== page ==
On October 24, Orange County Assembly candidate Tom Daly contributed $32,500 to the Democratic Central Committee of Marin County. On October 26, the party funneled $15,000 back to Orange County for Quirk-Silva’s campaign.

The Quirk-Silva campaign believes that the transaction by the California Republican Party proves there were no financial irregularities in the race.

“It can’t be a ‘finance irregularity’ as you allege, if our opponent was receiving similar contributions,” Mills said.

Both the Daly and Emmerson contributions, unlike the other party central committee transfers, were not preceded by five-figure contributions from special interest groups. State law precludes legislative candidates from accepting such contributions.

However, another Marin County Democratic Party contribution raises questions.

The same day that O.C.’s Daly sent funds to Marin County Democrats, the United Domestic Workers of America, which is based more than 500 miles away in San Diego, sent a $25,000 contribution to the same committee. Once again, the Marin County party held the funds for less than a week before sending it back to Southern California. On October 31, the Marin County party sent $30,000 to Quirk-Silva.

Ironically, all of this special interest money helped fund negative attacks on Norby. The charge: Norby has “special interest donors.”

(Note: This article may be republished, provided it is attributed to the author, John Hrabe, with a link to its original url.)

Posted in 65th Assembly District, Democrat Central Committee, Republican Central Committee | Tagged: , , , , , , , , , , , , | 3 Comments »

Quirk-Silva Refuses to Debate Norby

Posted by Chris Emami on October 26, 2012

Sharon Quirk-SilvaThe most important question: why am I finding out Norby news from the OC Weekly and Fullerton’s Future instead of from my OC Political co-founder?  Oh well, it is what it is.

The OC Weekly ran a piece this morning called “Is Challenger Sharon Quirk-Silva Afraid to Debate Assemblyman Chris Norby?”

http://blogs.ocweekly.com/navelgazing/2012/10/chris_norby_sharon_quirk_silva.php

Fullerton’s Future broke the story first (but I somehow didn’t see their post until I saw it linked from the Weekly): http://www.fullertonsfuture.org/2012/quirk-is-afraid-of-would-be-anaheim-constituents-blows-off-meeting/

They had a link to the website of the West Island Neighbors, the community group for the large unincorporated Anaheim Island, who had this posted on their web site:

“The West Island Neighbors will be holding a special Election 2012 meeting on Friday, October 26 @ 7:00PM. Our Assemblyman Chris Norby will explain the ballot initiatives and let us know why he deserves to be reelected as our Assemblyman. We invited his challenger, Sharon Quirk-Silva, to attend but she declined.”

The OC Weekly article had this quote:

“To the best of my knowledge, we’ve had two requests,” said Bill Wachob, a Quirk-Silva campaign spokesman. “(One) was from Anaheim on a night that Sharon had a council meeting. We told them she wouldn’t be available and we never heard back.”

I didn’t know Fullerton had City Council meetings on Friday nights.  And apparently neither does Fullerton’s webmaster: http://ci.fullerton.ca.us/about/meetings_live.asp

The OC Weekly pointed that out to Quirk-Silva’s spokesman, and well:

But when the Weekly mentioned the message on the WIN group’s website, whose event timing does not conflict with Fullerton City Council Meetings (held on Tuesdays), Wachob seemed perplexed.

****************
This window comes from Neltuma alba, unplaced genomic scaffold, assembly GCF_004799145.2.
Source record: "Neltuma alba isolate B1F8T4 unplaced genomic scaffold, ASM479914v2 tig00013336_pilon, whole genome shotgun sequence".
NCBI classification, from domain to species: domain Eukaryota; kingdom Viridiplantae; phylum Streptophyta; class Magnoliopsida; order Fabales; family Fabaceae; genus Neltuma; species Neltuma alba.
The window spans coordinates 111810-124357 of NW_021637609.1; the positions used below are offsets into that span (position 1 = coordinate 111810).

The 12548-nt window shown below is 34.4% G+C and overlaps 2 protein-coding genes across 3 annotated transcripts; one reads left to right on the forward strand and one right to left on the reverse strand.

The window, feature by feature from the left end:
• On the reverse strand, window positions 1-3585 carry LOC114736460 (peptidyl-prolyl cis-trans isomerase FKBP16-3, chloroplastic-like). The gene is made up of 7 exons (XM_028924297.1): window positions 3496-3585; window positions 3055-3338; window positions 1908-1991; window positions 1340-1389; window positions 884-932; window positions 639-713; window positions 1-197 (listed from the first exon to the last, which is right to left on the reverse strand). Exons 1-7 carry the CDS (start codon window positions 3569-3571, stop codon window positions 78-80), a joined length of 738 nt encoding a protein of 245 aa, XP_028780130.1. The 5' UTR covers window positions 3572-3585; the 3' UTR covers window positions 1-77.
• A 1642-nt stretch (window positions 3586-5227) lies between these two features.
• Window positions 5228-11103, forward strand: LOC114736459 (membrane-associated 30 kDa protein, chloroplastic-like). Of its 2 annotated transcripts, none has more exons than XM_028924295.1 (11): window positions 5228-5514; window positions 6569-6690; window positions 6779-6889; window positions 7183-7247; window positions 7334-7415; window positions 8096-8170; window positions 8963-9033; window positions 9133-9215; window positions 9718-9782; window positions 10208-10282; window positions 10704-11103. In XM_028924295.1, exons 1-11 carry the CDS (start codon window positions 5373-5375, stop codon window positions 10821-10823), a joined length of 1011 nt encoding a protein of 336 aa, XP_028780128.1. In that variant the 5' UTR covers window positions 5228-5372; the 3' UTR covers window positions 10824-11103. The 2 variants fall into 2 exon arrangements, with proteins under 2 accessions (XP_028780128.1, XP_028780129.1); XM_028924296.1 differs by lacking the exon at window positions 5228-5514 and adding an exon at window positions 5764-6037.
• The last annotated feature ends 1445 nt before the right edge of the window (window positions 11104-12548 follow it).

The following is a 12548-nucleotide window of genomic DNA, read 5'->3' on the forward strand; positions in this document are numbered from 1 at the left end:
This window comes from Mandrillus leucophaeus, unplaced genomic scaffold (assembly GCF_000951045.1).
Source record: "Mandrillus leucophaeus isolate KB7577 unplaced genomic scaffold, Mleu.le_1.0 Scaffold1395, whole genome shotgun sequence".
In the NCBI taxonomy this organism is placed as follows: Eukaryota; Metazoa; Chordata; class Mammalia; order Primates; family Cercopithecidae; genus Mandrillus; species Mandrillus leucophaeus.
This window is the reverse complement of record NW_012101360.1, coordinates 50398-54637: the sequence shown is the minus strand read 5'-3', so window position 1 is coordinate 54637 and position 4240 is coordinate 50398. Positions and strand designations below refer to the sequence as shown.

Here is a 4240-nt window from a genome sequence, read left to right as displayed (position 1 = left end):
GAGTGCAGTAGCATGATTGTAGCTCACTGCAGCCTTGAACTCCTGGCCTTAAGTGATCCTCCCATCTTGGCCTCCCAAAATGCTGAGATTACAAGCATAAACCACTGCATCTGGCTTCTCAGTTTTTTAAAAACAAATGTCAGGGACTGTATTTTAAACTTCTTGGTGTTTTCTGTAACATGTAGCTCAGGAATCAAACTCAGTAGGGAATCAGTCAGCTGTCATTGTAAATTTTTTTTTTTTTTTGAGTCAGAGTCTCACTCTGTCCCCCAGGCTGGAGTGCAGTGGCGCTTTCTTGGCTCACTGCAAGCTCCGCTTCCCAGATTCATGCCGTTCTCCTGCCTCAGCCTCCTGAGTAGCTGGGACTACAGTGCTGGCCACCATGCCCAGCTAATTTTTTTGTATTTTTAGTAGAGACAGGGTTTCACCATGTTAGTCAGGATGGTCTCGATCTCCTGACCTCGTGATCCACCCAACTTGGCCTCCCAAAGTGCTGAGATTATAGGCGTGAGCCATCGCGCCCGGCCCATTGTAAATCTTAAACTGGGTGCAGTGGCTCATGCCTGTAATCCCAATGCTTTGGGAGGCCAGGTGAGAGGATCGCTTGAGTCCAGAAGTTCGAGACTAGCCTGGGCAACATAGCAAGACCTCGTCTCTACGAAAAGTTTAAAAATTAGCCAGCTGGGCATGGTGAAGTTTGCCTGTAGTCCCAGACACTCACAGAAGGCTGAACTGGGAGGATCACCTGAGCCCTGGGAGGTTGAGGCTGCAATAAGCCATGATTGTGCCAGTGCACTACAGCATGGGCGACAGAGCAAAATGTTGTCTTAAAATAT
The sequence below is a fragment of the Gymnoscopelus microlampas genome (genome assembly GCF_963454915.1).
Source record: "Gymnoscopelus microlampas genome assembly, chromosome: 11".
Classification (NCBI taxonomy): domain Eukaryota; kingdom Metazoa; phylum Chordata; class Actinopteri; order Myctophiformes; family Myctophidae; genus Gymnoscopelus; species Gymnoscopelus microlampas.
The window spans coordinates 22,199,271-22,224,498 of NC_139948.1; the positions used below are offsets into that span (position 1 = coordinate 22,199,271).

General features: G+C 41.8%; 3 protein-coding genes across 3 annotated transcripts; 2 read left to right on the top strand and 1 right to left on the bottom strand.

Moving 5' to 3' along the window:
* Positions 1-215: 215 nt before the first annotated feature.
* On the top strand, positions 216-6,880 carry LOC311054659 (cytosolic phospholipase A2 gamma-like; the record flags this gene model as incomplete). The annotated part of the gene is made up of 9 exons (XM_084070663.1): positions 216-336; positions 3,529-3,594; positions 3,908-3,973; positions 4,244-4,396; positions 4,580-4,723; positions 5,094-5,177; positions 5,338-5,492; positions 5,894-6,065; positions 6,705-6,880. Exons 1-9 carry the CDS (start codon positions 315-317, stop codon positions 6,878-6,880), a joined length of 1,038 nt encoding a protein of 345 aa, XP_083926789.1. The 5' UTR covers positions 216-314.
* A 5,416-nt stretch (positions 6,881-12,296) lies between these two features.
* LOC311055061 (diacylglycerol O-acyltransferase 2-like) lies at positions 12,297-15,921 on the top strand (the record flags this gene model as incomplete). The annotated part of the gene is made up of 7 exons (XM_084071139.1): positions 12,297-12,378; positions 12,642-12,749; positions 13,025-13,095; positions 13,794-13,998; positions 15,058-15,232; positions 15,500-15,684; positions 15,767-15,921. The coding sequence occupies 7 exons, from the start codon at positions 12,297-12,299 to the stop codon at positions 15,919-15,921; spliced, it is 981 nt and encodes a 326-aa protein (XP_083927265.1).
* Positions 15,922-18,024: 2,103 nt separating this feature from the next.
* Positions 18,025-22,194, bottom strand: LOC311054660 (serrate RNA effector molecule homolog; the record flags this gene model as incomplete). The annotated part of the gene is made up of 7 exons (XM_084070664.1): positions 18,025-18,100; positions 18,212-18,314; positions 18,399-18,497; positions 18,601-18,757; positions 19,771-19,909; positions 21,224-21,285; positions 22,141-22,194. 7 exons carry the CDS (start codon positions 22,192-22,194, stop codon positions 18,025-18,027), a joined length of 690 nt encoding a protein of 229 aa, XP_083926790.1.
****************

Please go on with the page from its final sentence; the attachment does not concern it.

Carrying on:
“I guess I’d be surprised if they had it on their web site that she declined the opportunity to attend,” he said.

There was also an attempt by the Cypress Chamber of Commerce to hold a candidate forum:

He explained that Quirk-Silva, who works a teacher with the Fullerton School District and is currently mayor of Fullerton, spends her free time vigorously campaigning, personally drumming up support by going door to door and meeting groups.

“The Cypress Chamber of Commerce had given us two or three dates and they cleared those dates with Norby,” Wachob said. “They happened to be dates that Sharon was working.”

Wait a minute: Quirk-Silva teaches at Richman Elementary, which according to their bell schedule ends the day at 2:24 PM (http://fsd.k12.ca.us/richman/staff.html and http://fsd.k12.ca.us/richman/dailySchedule.html).

How could she be working all the dates that the Cypress Chamber offered as candidate forum dates when those candidate forums would be at night?

Maybe Norby’s spokesman, former Senator John Lewis, has it figured out:

“It’s not a fair fight intellectually,” said Lewis. “Chris is a brilliant guy, he understands government, he understands public policy, and Sharon Quirk Silva’s just not as good on the uptick.”

Posted in 65th Assembly District, Cypress, Fullerton, Fullerton School District | Tagged: , , , | 6 Comments »

2012 General Election Predictions: 65th Assembly District

Posted by Chris Emami on September 17, 2012

Now we get to what many people think will be the most competitive race in Orange County. I am afraid that I have bad news on this one for Democrats. This district is a Fullerton fight between longtime Fullertonian Chris Norby and Fullerton Mayor Sharon Quirk-Silva.

The district though spans even larger than Fullerton having Buena Park, Cypress, Stanton, & La Palma also within its boundaries:

Thank you to Meridian Pacific for the use of the map.

In the interest of full disclosure my business partner and one of my co-editors on the blog Chris Nguyen has a full-time job working for the district staff of Chris Norby. I also want to point out that I did not talk to Chris Nguyen prior to writing this and he did not have any influence on this analysis.